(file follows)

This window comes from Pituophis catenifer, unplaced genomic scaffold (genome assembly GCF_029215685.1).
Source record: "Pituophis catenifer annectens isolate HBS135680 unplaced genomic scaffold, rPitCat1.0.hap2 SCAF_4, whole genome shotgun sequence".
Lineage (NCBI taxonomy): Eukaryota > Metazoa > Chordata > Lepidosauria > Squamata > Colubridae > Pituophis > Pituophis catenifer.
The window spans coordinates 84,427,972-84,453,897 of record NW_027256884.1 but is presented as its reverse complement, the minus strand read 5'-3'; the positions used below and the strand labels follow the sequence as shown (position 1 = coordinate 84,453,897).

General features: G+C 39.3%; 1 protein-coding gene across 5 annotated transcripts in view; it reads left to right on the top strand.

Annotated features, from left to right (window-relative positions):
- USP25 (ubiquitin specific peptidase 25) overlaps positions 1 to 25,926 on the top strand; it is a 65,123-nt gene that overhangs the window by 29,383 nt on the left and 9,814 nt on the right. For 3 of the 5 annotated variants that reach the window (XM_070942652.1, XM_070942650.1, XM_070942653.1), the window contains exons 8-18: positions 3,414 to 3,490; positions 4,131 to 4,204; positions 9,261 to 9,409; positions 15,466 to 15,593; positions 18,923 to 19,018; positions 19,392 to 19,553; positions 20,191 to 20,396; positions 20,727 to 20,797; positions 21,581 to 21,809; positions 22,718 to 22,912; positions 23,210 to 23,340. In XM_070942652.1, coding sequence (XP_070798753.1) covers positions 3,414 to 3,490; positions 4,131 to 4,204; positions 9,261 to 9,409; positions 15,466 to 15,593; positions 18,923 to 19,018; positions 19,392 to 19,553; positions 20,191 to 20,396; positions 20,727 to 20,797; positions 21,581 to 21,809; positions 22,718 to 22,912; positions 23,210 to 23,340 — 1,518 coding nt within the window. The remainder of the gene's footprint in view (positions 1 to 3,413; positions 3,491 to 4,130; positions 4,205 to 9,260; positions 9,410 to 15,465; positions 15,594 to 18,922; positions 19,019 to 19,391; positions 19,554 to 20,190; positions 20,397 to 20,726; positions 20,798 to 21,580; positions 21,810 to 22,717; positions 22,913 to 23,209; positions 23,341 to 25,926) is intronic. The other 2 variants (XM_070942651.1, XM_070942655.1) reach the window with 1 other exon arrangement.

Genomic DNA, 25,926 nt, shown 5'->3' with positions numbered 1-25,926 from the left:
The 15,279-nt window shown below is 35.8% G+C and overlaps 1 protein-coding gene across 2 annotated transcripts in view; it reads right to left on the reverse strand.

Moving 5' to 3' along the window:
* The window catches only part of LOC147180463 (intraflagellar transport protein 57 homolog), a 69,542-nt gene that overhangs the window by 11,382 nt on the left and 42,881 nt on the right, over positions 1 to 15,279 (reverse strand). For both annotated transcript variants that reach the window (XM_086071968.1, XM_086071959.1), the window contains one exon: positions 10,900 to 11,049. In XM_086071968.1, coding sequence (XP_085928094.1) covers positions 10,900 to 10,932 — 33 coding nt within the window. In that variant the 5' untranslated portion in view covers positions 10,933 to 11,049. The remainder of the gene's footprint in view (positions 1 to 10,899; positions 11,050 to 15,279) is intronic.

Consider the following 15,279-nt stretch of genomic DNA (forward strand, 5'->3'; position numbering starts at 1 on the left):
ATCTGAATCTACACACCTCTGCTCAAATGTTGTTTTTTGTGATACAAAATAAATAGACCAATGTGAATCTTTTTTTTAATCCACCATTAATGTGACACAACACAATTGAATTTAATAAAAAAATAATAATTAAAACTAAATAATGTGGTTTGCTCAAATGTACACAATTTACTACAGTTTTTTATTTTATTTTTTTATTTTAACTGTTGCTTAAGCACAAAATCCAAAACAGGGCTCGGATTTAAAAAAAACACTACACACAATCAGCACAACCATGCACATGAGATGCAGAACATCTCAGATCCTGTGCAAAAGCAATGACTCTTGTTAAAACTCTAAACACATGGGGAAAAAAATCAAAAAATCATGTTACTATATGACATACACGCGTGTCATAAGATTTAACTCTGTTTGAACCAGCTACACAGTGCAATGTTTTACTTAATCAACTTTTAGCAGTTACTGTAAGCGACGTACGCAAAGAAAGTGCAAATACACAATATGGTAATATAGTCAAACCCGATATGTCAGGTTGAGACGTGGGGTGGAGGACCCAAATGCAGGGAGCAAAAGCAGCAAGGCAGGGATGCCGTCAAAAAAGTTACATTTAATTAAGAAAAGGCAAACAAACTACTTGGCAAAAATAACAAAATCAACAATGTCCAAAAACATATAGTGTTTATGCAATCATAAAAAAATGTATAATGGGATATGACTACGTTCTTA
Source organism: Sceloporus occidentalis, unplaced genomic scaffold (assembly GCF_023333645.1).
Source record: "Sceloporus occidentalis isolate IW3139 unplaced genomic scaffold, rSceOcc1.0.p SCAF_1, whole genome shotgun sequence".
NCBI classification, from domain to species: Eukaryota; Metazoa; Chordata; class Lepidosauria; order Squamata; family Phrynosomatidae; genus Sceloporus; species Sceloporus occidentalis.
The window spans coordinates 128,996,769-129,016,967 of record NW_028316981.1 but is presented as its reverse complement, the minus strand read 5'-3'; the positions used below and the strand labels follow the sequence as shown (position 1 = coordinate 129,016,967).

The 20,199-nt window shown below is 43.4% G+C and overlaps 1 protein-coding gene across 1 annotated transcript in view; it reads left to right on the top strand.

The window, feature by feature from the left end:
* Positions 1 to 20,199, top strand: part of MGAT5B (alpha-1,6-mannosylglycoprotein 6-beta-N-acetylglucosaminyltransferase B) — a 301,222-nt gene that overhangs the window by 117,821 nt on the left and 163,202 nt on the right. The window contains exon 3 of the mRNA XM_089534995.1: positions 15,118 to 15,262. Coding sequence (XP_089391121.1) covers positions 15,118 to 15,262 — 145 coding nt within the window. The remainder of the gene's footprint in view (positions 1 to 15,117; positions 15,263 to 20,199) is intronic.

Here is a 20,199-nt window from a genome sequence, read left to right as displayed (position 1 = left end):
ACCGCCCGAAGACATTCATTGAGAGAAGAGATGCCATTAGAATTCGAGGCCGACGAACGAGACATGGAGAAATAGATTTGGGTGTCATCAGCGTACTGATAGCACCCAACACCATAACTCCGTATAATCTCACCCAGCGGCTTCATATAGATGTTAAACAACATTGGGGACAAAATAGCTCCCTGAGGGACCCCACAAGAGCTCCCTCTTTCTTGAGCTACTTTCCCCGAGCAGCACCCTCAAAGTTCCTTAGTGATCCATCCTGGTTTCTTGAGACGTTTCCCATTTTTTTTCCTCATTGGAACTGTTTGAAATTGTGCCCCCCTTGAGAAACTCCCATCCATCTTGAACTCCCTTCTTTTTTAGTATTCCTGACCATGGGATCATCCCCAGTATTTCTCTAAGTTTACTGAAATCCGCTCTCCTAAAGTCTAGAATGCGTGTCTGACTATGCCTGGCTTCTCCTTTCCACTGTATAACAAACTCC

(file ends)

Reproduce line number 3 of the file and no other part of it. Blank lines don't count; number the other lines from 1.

Lineage (NCBI taxonomy): Eukaryota > Metazoa > Chordata > Lepidosauria > Squamata > Colubridae > Pituophis > Pituophis catenifer.